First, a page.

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Mortgage Insurance now tax deductible!

Real Estate Agent with Realty Executives of Treasure Valley
Big News from Congress...  

Mortgage Insurance now tax deductible!

As you probably know, Private Mortgage Insurance (PMI) is required anytime a loan is taken out with a higher "loan to value" ratio of 80%, as the loan is riskier to the lender. Mortgage Insurance allows a consumer to purchase a home with little or no down payment, or refinance at higher loan to values than 80%...but the beneficiary of the Mortgage Insurance is the lender, as it only provides coverage to the lender to protect against financial loss should the homeowner default on the loan.

And historically, these Mortgage Insurance premiums have never been tax deductible, so many consumers turned to the "piggyback" loan strategy. A "piggyback" means the first mortgage is placed at 80% of the value of the home - therefore not requiring mortgage insurance - and the additional funds needed to finance the home were placed on a second home loan, "piggybacked" behind the first mortgage...and providing more tax-deductible interest.

But these second home loan rates have risen dramatically higher in recent years, since most are tied to the Fed Funds Rate...and the Fed has made seventeen .25% rate hikes since June 2004 - a total increase of 4.25%! And although the Fed is currently in a "paused" mode...there is debate as to whether or not the Fed is done hiking rates just yet.

But in their final session hours - Congress just passed a law with a change to the tax code which will allow Mortgage Insurance Premiums to be claimed as tax deductions for households earning less than 100k annually.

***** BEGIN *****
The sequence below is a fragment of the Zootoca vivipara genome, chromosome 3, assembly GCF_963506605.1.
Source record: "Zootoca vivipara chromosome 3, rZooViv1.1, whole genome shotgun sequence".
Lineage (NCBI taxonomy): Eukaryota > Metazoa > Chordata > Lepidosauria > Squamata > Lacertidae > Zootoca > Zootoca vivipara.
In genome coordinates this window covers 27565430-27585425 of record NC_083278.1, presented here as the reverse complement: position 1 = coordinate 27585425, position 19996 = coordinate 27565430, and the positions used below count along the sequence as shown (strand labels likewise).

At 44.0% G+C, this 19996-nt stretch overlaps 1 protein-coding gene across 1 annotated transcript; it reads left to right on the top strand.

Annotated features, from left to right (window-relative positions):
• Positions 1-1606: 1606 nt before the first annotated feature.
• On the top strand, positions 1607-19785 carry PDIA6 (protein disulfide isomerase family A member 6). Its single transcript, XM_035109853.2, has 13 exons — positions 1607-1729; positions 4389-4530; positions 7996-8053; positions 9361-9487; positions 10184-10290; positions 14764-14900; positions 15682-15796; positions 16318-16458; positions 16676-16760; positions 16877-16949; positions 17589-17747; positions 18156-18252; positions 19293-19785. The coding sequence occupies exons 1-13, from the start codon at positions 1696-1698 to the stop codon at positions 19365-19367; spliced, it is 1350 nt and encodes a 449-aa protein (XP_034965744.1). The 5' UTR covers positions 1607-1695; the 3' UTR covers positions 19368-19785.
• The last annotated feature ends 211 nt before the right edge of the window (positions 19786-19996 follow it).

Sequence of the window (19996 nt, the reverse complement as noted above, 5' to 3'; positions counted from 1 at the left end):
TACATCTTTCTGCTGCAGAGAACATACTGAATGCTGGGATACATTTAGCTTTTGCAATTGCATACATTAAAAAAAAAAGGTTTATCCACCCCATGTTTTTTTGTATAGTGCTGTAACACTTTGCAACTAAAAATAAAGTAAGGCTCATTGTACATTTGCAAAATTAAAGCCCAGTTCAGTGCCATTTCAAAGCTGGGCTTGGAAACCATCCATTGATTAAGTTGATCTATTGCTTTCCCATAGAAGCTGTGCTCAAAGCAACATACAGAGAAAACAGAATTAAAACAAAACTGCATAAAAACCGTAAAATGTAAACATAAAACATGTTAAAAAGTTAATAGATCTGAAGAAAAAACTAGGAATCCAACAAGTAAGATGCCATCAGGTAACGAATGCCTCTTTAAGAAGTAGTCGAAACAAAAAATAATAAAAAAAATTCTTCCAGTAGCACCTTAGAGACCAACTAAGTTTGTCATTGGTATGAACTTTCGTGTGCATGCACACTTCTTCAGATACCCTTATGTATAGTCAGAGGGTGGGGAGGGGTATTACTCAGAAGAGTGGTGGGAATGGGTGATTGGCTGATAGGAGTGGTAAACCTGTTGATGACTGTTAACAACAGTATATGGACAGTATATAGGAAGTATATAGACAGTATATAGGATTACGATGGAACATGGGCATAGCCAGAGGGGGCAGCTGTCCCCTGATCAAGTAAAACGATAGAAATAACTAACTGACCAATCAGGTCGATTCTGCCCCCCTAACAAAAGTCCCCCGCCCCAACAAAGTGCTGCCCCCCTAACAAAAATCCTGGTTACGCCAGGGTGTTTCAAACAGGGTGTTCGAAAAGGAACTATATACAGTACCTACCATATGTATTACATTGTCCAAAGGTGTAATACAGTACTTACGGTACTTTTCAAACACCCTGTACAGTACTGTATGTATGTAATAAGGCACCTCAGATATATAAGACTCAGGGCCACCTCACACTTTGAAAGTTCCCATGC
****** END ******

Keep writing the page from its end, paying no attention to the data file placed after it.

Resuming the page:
What does this mean?

Primarily, it means that mortgage options that include standard Private Mortgage Insurance will now become much more competitive and attractive, especially as the Mortgage Insurance premium payment can often be later removed with sufficient property appreciation or declining loan balance, assuming timely payments. In fact, hundreds of thousands of 2007 homebuyers or home refinancers will save an estimated total of $91,000,000 when they file their tax returns in 2008.

A few important notes:

This piece of legislation still requires President Bush's signature, but at this time there is no indication that he will not sign it. Also, the current legislation applies to new loans closed in 2007 only, and as such, will require another act of Congress to be extended to 2008 and beyond.

The full deduction can only be taken if your Adjusted Gross Income is $100,000 or less. There is a rapidly declining proration table for incomes up to $110,000, with no deductibility if your Adjusted Gross Income exceeds that level.

The deduction is only available if you itemize your deductions on your tax return, rather than taking the standard deduction. For most homeowners, itemizing generally makes more financial sense anyways, due to the large amount of home loan interest and real estate taxes paid, but a small mortgage may not generate enough interest charges to itemize. As a rule of thumb, the mortgage normally needs to be around $130,000 to make itemizing make good financial sense.

And of course, whenever the IRS is concerned...it always makes sense to review specifics with a tax professional. We'd be happy to make a recommendation to you or your clients if you like.

Although the initial payment with a Mortgage Insurance premium might be slightly higher when compared to a "piggyback" option - remember that Mortgage Insurance can often be removed in time, with property appreciation or a declining loan balance, assuming payments are being made in a timely manner.